Over the past few decades, interactions increasingly happen on online resources. Social security numbers, passwords, financial information, and more get stored on digital devices. These vulnerabilities need protection, so the youth must be prepared with how to protect: they need to know cybersecurity.
In the past, security required the supply of tools and means dedicated to physical safety. Society classified criminals as thieves, trespassers, and others inflicting in-person harm. Now, there’s a well-known addition to the lawbreaker list: hackers. With the surge of technology usage, online safety holds a highly ranked importance in the world today. As the leading force of the future, the youth now need to know more than physical self-defense to be properly protected, they need to know cybersecurity. For the past two weeks, Associate Professors Geoffrey Wright and Justin Giboney have helped teach them that.
At the boys and girls cybersecurity camps, youth ages 13-18 learn the basics of online safety, encryption, and other technological skills. The boys camp ran from Monday, July 19 to Friday, July 2, while the next week it transitioned to the girls camp, running from Monday, July 26 to Tuesday, July 30. Thanks to help from Sandia National Laboratories and an awarded National Security Agency GenCyber Grant that allowed for an expansion of one camp into a teacher camp and two student camps, not only do the kids spend a fun week expanding their knowledge of the online world, but they get to do it for free.
Both camps covered the same course material and featured the same keynote speakers. Each day, participants worked on individual projects and engaged in subjects such as python programming, networking, and cryptography, many of which were taught by BYU students, both hired and volunteered. Kylie Johnson, assisting with camp administration and a sophomore majoring in information technology, said the kids were “having fun” participating in the different activities and gaining a more serious perspective of their own security.
Woven throughout the learning segments, campers also engaged in various competitions, including a well-known security themed challenge called Capture the Flag (CTF). During CTF, students reviewed numerous questions and used their cyber knowledge to find the answers. After finding the correct answer, the system rewarded the competitor with a flag. At the end of the camp week, participants received awards based on their standing in the multiple challenges, as well as their group performance during the daily activities.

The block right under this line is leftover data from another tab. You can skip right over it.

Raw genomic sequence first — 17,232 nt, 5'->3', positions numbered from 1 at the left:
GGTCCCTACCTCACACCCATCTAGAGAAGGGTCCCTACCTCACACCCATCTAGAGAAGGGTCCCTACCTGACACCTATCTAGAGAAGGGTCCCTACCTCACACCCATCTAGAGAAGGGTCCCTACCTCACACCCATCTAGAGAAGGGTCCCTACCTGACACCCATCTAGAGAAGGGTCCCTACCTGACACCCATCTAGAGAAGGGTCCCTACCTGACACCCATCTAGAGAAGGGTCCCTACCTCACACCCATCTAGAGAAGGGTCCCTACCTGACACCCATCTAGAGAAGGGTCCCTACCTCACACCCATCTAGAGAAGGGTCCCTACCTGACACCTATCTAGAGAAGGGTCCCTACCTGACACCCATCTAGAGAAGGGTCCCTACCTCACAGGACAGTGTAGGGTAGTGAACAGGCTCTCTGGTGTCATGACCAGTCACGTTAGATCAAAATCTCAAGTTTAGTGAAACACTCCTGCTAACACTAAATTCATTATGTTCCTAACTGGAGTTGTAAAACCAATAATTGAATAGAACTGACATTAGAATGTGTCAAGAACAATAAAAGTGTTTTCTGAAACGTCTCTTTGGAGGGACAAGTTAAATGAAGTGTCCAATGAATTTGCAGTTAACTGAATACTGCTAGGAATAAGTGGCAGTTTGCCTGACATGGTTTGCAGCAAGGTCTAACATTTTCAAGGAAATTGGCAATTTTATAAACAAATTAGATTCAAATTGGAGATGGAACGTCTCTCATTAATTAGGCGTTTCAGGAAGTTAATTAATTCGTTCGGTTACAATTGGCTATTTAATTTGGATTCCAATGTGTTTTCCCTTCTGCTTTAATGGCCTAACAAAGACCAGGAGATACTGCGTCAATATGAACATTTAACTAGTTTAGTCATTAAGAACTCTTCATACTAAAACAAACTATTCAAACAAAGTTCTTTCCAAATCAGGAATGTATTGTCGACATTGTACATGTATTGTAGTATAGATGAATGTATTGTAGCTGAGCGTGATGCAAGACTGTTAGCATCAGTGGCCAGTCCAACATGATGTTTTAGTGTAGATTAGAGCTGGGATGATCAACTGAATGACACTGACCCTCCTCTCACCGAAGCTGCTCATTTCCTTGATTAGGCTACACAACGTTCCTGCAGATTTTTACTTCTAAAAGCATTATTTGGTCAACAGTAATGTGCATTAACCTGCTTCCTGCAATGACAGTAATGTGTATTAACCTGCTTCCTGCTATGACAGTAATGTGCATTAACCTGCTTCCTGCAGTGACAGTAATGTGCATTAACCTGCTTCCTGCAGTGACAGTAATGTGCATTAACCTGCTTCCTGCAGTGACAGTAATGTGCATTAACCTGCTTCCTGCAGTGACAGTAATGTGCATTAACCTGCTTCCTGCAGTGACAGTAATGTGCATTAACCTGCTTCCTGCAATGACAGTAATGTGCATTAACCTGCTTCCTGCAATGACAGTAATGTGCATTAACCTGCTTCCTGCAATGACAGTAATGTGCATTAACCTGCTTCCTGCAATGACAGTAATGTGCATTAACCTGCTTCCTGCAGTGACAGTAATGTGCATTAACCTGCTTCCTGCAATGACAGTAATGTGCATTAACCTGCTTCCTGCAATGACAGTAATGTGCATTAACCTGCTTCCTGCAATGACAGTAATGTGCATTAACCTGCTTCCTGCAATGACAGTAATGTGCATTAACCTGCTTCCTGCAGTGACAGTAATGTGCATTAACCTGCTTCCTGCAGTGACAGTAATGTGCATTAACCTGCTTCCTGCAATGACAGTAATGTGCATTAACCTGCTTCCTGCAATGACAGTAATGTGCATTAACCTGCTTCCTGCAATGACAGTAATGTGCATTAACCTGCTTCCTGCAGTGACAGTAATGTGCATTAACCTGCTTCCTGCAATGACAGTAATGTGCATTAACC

Overall, by exposing the students to new content and ideas, each activity and lesson aimed to develop the technological literacy of the youth. Wright said, "It’s not just about learning, it’s about realizing how interconnected and interdependent technologies are and, to do that in a meaningful way, we’ve created lessons and activities that are fun and educational.” As their online awareness develops, not only will the campers defend themselves more capably against cyber attacks, but they will also conduct themselves more appropriately when inside the digital world.
Participant Brinley Hancock and her younger sister attended the girls cybersecurity camp for the first time, before Hancock begins her studies at BYU this fall. Although she has yet to decide on a major, both Hancock and her sister thoroughly enjoyed their time exploring the depths of cybersecurity.
“It’s been pretty fun,” Hancock excitedly stated. “[My sister’s] not very interested in this type of stuff, but she’s coming because I came and … she’s finding things that are interesting as well. So, take advantage of the opportunities that come up, especially if they’re free!”